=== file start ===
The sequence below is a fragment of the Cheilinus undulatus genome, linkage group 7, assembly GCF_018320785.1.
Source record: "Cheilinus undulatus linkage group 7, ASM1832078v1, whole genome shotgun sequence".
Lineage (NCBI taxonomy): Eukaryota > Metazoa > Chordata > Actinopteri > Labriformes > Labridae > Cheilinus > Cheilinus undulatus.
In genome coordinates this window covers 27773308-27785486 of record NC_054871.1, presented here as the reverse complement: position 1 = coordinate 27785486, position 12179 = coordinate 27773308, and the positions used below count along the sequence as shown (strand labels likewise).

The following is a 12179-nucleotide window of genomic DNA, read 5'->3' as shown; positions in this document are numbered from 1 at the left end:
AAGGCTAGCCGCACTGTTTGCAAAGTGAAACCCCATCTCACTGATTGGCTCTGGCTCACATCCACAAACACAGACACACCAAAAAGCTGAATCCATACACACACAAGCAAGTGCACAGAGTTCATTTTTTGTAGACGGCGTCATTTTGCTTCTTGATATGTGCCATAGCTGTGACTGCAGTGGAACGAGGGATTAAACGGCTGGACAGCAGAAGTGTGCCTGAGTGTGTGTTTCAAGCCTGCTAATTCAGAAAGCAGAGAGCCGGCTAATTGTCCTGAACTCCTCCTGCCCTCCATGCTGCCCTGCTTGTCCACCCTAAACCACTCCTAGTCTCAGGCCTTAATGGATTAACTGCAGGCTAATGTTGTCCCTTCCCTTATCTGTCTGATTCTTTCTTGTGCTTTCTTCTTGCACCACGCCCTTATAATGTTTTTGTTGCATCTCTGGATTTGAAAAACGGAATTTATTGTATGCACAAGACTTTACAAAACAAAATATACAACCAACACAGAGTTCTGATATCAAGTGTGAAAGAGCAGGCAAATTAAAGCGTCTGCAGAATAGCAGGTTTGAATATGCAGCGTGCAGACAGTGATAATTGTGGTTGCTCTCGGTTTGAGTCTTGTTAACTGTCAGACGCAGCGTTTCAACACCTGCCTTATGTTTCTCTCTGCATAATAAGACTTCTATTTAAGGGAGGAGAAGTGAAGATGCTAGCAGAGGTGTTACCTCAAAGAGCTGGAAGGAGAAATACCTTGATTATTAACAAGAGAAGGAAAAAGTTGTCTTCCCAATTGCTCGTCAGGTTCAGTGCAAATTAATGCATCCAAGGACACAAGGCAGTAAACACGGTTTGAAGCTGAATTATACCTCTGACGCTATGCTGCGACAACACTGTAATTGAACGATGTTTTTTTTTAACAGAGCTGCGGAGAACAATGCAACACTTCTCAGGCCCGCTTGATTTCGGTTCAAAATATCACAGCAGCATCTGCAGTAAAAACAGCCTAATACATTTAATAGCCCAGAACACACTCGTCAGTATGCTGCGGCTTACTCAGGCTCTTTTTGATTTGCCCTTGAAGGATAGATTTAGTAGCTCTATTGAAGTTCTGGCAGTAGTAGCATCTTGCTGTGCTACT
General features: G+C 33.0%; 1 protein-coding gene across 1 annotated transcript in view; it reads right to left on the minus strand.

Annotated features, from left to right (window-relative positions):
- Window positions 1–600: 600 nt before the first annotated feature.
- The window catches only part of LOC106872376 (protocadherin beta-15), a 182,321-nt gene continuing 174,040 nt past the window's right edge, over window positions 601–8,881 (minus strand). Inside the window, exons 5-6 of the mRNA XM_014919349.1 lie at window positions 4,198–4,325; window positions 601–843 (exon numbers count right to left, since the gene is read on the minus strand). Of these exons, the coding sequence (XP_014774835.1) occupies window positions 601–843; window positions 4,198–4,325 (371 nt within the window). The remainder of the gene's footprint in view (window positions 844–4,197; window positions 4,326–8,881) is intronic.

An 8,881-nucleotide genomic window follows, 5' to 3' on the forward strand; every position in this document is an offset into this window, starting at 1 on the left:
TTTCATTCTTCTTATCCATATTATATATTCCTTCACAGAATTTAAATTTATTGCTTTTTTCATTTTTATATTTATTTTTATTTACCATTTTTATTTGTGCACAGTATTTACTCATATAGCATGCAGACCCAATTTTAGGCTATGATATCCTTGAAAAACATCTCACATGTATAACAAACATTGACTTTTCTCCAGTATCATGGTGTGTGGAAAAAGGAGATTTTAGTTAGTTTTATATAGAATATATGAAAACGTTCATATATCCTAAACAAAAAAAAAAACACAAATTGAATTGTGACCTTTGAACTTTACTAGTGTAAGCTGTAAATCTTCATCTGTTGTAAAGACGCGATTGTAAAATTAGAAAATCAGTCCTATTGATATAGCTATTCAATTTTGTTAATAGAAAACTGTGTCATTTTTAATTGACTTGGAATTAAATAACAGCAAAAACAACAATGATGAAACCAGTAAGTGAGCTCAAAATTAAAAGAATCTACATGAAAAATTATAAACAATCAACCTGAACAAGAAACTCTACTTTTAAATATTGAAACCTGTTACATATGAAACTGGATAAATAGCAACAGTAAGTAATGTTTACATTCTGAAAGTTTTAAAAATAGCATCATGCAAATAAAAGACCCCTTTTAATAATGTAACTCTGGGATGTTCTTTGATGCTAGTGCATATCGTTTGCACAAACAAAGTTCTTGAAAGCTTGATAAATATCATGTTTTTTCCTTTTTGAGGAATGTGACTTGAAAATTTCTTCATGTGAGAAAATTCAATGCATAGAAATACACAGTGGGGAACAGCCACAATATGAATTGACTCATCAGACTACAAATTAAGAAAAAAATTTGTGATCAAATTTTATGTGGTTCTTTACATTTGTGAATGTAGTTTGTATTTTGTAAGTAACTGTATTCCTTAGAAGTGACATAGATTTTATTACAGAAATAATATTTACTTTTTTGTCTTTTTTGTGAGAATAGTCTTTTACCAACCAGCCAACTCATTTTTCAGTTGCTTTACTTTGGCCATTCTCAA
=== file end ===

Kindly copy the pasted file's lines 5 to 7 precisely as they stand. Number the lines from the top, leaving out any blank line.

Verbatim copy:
The following is a 12179-nucleotide window of genomic DNA, read 5'->3' as shown; positions in this document are numbered from 1 at the left end:
AAGGCTAGCCGCACTGTTTGCAAAGTGAAACCCCATCTCACTGATTGGCTCTGGCTCACATCCACAAACACAGACACACCAAAAAGCTGAATCCATACACACACAAGCAAGTGCACAGAGTTCATTTTTTGTAGACGGCGTCATTTTGCTTCTTGATATGTGCCATAGCTGTGACTGCAGTGGAACGAGGGATTAAACGGCTGGACAGCAGAAGTGTGCCTGAGTGTGTGTTTCAAGCCTGCTAATTCAGAAAGCAGAGAGCCGGCTAATTGTCCTGAACTCCTCCTGCCCTCCATGCTGCCCTGCTTGTCCACCCTAAACCACTCCTAGTCTCAGGCCTTAATGGATTAACTGCAGGCTAATGTTGTCCCTTCCCTTATCTGTCTGATTCTTTCTTGTGCTTTCTTCTTGCACCACGCCCTTATAATGTTTTTGTTGCATCTCTGGATTTGAAAAACGGAATTTATTGTATGCACAAGACTTTACAAAACAAAATATACAACCAACACAGAGTTCTGATATCAAGTGTGAAAGAGCAGGCAAATTAAAGCGTCTGCAGAATAGCAGGTTTGAATATGCAGCGTGCAGACAGTGATAATTGTGGTTGCTCTCGGTTTGAGTCTTGTTAACTGTCAGACGCAGCGTTTCAACACCTGCCTTATGTTTCTCTCTGCATAATAAGACTTCTATTTAAGGGAGGAGAAGTGAAGATGCTAGCAGAGGTGTTACCTCAAAGAGCTGGAAGGAGAAATACCTTGATTATTAACAAGAGAAGGAAAAAGTTGTCTTCCCAATTGCTCGTCAGGTTCAGTGCAAATTAATGCATCCAAGGACACAAGGCAGTAAACACGGTTTGAAGCTGAATTATACCTCTGACGCTATGCTGCGACAACACTGTAATTGAACGATGTTTTTTTTTAACAGAGCTGCGGAGAACAATGCAACACTTCTCAGGCCCGCTTGATTTCGGTTCAAAATATCACAGCAGCATCTGCAGTAAAAACAGCCTAATACATTTAATAGCCCAGAACACACTCGTCAGTATGCTGCGGCTTACTCAGGCTCTTTTTGATTTGCCCTTGAAGGATAGATTTAGTAGCTCTATTGAAGTTCTGGCAGTAGTAGCATCTTGCTGTGCTACT
General features: G+C 33.0%; 1 protein-coding gene across 1 annotated transcript in view; it reads right to left on the minus strand.